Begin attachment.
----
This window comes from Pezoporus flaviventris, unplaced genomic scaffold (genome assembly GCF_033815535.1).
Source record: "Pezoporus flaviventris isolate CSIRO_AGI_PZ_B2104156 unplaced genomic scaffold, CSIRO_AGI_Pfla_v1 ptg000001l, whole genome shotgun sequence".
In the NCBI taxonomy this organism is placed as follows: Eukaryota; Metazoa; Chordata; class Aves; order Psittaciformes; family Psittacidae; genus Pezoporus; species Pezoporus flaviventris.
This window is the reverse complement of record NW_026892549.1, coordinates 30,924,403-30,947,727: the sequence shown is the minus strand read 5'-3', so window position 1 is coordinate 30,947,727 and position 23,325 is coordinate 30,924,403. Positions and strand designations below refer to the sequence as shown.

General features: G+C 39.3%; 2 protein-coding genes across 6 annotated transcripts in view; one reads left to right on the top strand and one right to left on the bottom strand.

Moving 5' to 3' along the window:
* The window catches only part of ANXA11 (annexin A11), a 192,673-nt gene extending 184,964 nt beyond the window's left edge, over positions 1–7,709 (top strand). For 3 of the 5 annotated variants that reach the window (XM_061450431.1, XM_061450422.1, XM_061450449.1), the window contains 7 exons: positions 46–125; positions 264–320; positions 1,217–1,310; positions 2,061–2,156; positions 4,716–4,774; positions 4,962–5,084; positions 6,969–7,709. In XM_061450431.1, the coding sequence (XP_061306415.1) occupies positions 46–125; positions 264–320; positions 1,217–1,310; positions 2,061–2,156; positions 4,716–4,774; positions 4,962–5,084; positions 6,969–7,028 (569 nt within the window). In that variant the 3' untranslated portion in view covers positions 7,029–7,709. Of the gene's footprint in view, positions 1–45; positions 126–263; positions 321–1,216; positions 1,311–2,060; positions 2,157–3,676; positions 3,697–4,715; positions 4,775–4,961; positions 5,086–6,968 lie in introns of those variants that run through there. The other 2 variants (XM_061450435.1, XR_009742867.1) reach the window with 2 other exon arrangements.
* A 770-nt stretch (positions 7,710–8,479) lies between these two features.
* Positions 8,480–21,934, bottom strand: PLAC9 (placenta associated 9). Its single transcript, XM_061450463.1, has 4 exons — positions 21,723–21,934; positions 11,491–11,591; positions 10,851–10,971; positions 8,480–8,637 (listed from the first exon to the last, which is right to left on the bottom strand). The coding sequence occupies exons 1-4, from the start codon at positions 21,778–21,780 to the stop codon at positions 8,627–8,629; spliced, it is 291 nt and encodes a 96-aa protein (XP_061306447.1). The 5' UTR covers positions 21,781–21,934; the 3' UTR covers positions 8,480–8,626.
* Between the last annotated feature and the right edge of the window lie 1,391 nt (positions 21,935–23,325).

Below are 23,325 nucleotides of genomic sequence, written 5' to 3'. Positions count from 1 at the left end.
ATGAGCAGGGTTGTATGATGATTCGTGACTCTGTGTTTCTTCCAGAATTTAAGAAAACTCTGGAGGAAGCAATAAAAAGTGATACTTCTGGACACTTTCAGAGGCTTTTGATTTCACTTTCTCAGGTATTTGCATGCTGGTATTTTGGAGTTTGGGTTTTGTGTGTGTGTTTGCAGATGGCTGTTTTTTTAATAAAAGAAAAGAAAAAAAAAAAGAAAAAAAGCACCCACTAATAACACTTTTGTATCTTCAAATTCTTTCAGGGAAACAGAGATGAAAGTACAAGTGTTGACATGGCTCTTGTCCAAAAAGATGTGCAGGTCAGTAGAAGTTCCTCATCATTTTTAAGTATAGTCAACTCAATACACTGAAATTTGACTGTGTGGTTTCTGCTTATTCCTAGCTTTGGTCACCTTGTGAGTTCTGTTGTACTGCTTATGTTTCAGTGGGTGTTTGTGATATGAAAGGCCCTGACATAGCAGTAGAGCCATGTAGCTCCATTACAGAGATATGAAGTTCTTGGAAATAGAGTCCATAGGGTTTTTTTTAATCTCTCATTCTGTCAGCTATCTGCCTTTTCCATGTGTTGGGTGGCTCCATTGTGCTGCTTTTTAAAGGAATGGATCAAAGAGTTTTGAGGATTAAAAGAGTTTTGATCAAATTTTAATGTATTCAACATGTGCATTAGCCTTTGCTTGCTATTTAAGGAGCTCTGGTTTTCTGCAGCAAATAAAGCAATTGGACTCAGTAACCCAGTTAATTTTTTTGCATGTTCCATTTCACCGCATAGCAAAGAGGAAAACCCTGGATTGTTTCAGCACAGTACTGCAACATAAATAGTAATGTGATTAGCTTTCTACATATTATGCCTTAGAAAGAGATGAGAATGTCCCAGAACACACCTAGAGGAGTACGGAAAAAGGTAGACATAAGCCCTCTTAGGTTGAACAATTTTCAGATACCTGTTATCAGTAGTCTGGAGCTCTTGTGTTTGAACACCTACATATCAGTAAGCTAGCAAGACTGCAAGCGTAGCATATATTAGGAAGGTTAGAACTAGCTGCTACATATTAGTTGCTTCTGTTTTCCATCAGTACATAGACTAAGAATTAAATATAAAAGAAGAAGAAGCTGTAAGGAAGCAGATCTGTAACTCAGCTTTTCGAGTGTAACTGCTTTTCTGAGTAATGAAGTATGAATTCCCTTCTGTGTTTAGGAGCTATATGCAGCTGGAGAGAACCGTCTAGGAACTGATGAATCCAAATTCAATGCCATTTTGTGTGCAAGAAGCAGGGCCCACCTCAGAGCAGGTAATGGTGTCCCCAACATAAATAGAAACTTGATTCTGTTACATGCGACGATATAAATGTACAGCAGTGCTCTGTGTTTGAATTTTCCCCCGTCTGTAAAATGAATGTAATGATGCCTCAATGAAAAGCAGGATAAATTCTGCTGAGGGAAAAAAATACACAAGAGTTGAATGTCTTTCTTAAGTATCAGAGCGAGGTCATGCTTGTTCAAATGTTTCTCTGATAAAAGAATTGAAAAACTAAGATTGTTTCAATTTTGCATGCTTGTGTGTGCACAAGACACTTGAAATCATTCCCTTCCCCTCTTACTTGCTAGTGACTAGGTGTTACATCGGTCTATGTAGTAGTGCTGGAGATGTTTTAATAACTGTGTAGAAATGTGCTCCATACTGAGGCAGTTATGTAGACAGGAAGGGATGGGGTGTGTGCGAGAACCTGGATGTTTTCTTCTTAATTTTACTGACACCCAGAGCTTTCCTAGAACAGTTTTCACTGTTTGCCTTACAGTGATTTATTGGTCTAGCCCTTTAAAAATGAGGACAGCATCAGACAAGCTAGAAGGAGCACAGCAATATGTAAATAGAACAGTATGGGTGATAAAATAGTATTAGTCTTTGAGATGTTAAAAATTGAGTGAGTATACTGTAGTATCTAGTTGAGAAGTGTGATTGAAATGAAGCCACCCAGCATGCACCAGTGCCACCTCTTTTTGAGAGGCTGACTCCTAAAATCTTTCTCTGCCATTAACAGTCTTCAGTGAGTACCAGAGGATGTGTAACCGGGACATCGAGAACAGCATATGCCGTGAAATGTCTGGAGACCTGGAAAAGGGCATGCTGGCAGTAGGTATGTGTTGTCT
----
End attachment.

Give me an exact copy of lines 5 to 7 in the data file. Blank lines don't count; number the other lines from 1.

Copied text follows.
General features: G+C 39.3%; 2 protein-coding genes across 6 annotated transcripts in view; one reads left to right on the top strand and one right to left on the bottom strand.

Moving 5' to 3' along the window:
* The window catches only part of ANXA11 (annexin A11), a 192,673-nt gene extending 184,964 nt beyond the window's left edge, over positions 1–7,709 (top strand). For 3 of the 5 annotated variants that reach the window (XM_061450431.1, XM_061450422.1, XM_061450449.1), the window contains 7 exons: positions 46–125; positions 264–320; positions 1,217–1,310; positions 2,061–2,156; positions 4,716–4,774; positions 4,962–5,084; positions 6,969–7,709. In XM_061450431.1, the coding sequence (XP_061306415.1) occupies positions 46–125; positions 264–320; positions 1,217–1,310; positions 2,061–2,156; positions 4,716–4,774; positions 4,962–5,084; positions 6,969–7,028 (569 nt within the window). In that variant the 3' untranslated portion in view covers positions 7,029–7,709. Of the gene's footprint in view, positions 1–45; positions 126–263; positions 321–1,216; positions 1,311–2,060; positions 2,157–3,676; positions 3,697–4,715; positions 4,775–4,961; positions 5,086–6,968 lie in introns of those variants that run through there. The other 2 variants (XM_061450435.1, XR_009742867.1) reach the window with 2 other exon arrangements.